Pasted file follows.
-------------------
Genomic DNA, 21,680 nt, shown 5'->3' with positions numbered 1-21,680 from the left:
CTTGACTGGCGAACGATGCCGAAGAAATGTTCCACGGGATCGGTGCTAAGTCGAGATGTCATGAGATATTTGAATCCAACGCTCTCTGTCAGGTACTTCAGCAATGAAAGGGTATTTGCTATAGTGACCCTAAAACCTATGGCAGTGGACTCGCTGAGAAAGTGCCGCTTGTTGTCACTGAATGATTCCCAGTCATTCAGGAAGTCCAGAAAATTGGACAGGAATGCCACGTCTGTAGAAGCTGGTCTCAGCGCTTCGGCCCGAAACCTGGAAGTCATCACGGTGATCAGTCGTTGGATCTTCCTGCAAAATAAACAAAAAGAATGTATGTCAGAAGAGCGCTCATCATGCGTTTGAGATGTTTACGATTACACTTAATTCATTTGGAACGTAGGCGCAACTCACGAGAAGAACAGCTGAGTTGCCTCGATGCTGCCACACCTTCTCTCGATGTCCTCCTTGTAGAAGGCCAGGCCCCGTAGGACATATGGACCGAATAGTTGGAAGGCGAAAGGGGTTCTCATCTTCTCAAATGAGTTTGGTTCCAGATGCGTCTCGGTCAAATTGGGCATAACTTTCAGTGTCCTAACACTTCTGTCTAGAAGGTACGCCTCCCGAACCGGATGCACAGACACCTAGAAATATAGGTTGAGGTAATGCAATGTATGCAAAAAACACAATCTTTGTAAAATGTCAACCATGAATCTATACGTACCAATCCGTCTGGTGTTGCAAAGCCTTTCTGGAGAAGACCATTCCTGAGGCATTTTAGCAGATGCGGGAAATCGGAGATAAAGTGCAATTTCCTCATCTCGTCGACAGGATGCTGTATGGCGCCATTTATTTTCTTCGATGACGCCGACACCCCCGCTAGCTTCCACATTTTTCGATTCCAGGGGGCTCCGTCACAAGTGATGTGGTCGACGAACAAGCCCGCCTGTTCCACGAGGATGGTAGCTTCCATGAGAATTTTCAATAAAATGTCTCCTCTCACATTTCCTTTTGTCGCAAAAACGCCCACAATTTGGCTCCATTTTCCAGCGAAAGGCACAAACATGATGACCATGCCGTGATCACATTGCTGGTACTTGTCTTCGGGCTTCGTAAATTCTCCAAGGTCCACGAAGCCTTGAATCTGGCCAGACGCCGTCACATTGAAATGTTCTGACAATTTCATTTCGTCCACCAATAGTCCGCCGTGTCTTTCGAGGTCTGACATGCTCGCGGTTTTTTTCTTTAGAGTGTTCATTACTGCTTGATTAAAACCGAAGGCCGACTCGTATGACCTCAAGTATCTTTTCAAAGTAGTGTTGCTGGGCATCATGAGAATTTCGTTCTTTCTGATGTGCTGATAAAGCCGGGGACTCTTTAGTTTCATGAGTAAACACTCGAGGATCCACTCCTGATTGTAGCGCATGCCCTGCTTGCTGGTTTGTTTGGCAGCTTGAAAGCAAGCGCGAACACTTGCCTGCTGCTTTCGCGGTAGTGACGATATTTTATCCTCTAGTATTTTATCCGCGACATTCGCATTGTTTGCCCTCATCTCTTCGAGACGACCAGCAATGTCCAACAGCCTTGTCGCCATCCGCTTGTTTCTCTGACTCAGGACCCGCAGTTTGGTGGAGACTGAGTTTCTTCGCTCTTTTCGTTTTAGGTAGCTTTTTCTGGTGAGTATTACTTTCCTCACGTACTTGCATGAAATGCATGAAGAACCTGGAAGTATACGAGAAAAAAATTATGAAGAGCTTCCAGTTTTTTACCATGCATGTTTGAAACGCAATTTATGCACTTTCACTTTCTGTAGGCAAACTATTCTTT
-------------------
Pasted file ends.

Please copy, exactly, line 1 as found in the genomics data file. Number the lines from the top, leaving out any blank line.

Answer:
Genomic DNA, 21,680 nt, shown 5'->3' with positions numbered 1-21,680 from the left: